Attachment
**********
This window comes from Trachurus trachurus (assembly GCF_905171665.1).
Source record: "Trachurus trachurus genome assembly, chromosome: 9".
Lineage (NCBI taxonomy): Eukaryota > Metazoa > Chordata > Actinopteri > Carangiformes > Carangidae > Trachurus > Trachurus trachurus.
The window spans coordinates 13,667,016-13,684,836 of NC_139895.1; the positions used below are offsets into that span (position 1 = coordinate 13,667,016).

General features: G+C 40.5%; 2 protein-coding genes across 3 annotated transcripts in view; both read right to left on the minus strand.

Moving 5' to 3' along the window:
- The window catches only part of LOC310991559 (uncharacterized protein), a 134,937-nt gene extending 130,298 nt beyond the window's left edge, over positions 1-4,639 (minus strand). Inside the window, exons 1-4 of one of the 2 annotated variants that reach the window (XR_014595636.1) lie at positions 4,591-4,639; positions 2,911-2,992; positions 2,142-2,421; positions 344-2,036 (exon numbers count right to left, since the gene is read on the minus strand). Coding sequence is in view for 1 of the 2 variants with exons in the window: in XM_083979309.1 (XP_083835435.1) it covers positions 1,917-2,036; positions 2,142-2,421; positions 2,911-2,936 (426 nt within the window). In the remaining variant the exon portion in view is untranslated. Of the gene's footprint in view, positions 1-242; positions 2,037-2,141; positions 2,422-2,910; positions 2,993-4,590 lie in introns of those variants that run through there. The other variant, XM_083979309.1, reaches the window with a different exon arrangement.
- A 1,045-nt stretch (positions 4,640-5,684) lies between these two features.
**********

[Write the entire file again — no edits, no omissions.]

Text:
This window comes from Trachurus trachurus (assembly GCF_905171665.1).
Source record: "Trachurus trachurus genome assembly, chromosome: 9".
Lineage (NCBI taxonomy): Eukaryota > Metazoa > Chordata > Actinopteri > Carangiformes > Carangidae > Trachurus > Trachurus trachurus.
The window spans coordinates 13,667,016-13,684,836 of NC_139895.1; the positions used below are offsets into that span (position 1 = coordinate 13,667,016).

General features: G+C 40.5%; 2 protein-coding genes across 3 annotated transcripts in view; both read right to left on the minus strand.

Moving 5' to 3' along the window:
- The window catches only part of LOC310991559 (uncharacterized protein), a 134,937-nt gene extending 130,298 nt beyond the window's left edge, over positions 1-4,639 (minus strand). Inside the window, exons 1-4 of one of the 2 annotated variants that reach the window (XR_014595636.1) lie at positions 4,591-4,639; positions 2,911-2,992; positions 2,142-2,421; positions 344-2,036 (exon numbers count right to left, since the gene is read on the minus strand). Coding sequence is in view for 1 of the 2 variants with exons in the window: in XM_083979309.1 (XP_083835435.1) it covers positions 1,917-2,036; positions 2,142-2,421; positions 2,911-2,936 (426 nt within the window). In the remaining variant the exon portion in view is untranslated. Of the gene's footprint in view, positions 1-242; positions 2,037-2,141; positions 2,422-2,910; positions 2,993-4,590 lie in introns of those variants that run through there. The other variant, XM_083979309.1, reaches the window with a different exon arrangement.
- A 1,045-nt stretch (positions 4,640-5,684) lies between these two features.